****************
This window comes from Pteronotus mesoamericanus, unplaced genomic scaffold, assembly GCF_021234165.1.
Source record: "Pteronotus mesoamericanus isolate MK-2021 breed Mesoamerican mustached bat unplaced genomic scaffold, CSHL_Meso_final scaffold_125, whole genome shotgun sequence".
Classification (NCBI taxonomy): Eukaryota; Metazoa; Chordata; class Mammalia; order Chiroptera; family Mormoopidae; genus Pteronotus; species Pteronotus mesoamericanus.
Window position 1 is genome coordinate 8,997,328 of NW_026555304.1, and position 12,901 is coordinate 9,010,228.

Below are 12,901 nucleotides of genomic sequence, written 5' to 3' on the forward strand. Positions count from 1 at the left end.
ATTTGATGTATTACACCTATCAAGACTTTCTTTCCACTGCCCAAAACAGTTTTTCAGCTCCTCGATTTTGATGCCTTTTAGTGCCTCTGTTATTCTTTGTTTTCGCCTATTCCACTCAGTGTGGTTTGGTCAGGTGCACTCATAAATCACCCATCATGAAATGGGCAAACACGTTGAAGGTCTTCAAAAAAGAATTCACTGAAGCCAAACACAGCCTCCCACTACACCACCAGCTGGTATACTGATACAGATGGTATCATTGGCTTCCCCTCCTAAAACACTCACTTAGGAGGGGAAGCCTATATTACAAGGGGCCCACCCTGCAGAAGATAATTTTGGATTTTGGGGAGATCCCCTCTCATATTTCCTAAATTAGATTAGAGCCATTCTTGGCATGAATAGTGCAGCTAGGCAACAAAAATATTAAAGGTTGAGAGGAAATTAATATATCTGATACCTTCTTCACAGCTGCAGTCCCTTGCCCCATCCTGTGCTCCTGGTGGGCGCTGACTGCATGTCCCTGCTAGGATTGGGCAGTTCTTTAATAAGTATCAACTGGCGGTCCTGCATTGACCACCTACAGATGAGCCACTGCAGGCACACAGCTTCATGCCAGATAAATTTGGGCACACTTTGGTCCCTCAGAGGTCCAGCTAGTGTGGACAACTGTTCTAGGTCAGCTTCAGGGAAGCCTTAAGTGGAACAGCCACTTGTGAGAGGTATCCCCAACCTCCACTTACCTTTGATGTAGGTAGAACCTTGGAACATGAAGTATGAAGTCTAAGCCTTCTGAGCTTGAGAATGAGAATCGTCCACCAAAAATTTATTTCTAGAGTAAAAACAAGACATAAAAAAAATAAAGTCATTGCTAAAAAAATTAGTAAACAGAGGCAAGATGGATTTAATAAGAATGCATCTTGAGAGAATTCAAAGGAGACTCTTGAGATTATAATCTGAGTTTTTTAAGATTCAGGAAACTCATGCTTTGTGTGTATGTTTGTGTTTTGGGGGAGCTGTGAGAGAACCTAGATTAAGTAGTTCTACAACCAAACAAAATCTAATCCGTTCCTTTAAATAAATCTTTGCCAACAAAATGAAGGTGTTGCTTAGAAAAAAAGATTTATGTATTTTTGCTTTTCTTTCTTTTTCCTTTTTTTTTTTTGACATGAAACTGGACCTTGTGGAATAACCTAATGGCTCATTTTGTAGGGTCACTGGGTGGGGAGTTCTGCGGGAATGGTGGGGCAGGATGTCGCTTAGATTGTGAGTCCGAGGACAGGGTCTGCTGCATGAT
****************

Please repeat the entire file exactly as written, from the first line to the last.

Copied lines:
This window comes from Pteronotus mesoamericanus, unplaced genomic scaffold, assembly GCF_021234165.1.
Source record: "Pteronotus mesoamericanus isolate MK-2021 breed Mesoamerican mustached bat unplaced genomic scaffold, CSHL_Meso_final scaffold_125, whole genome shotgun sequence".
Classification (NCBI taxonomy): Eukaryota; Metazoa; Chordata; class Mammalia; order Chiroptera; family Mormoopidae; genus Pteronotus; species Pteronotus mesoamericanus.
Window position 1 is genome coordinate 8,997,328 of NW_026555304.1, and position 12,901 is coordinate 9,010,228.

Below are 12,901 nucleotides of genomic sequence, written 5' to 3' on the forward strand. Positions count from 1 at the left end.
ATTTGATGTATTACACCTATCAAGACTTTCTTTCCACTGCCCAAAACAGTTTTTCAGCTCCTCGATTTTGATGCCTTTTAGTGCCTCTGTTATTCTTTGTTTTCGCCTATTCCACTCAGTGTGGTTTGGTCAGGTGCACTCATAAATCACCCATCATGAAATGGGCAAACACGTTGAAGGTCTTCAAAAAAGAATTCACTGAAGCCAAACACAGCCTCCCACTACACCACCAGCTGGTATACTGATACAGATGGTATCATTGGCTTCCCCTCCTAAAACACTCACTTAGGAGGGGAAGCCTATATTACAAGGGGCCCACCCTGCAGAAGATAATTTTGGATTTTGGGGAGATCCCCTCTCATATTTCCTAAATTAGATTAGAGCCATTCTTGGCATGAATAGTGCAGCTAGGCAACAAAAATATTAAAGGTTGAGAGGAAATTAATATATCTGATACCTTCTTCACAGCTGCAGTCCCTTGCCCCATCCTGTGCTCCTGGTGGGCGCTGACTGCATGTCCCTGCTAGGATTGGGCAGTTCTTTAATAAGTATCAACTGGCGGTCCTGCATTGACCACCTACAGATGAGCCACTGCAGGCACACAGCTTCATGCCAGATAAATTTGGGCACACTTTGGTCCCTCAGAGGTCCAGCTAGTGTGGACAACTGTTCTAGGTCAGCTTCAGGGAAGCCTTAAGTGGAACAGCCACTTGTGAGAGGTATCCCCAACCTCCACTTACCTTTGATGTAGGTAGAACCTTGGAACATGAAGTATGAAGTCTAAGCCTTCTGAGCTTGAGAATGAGAATCGTCCACCAAAAATTTATTTCTAGAGTAAAAACAAGACATAAAAAAAATAAAGTCATTGCTAAAAAAATTAGTAAACAGAGGCAAGATGGATTTAATAAGAATGCATCTTGAGAGAATTCAAAGGAGACTCTTGAGATTATAATCTGAGTTTTTTAAGATTCAGGAAACTCATGCTTTGTGTGTATGTTTGTGTTTTGGGGGAGCTGTGAGAGAACCTAGATTAAGTAGTTCTACAACCAAACAAAATCTAATCCGTTCCTTTAAATAAATCTTTGCCAACAAAATGAAGGTGTTGCTTAGAAAAAAAGATTTATGTATTTTTGCTTTTCTTTCTTTTTCCTTTTTTTTTTTTGACATGAAACTGGACCTTGTGGAATAACCTAATGGCTCATTTTGTAGGGTCACTGGGTGGGGAGTTCTGCGGGAATGGTGGGGCAGGATGTCGCTTAGATTGTGAGTCCGAGGACAGGGTCTGCTGCATGAT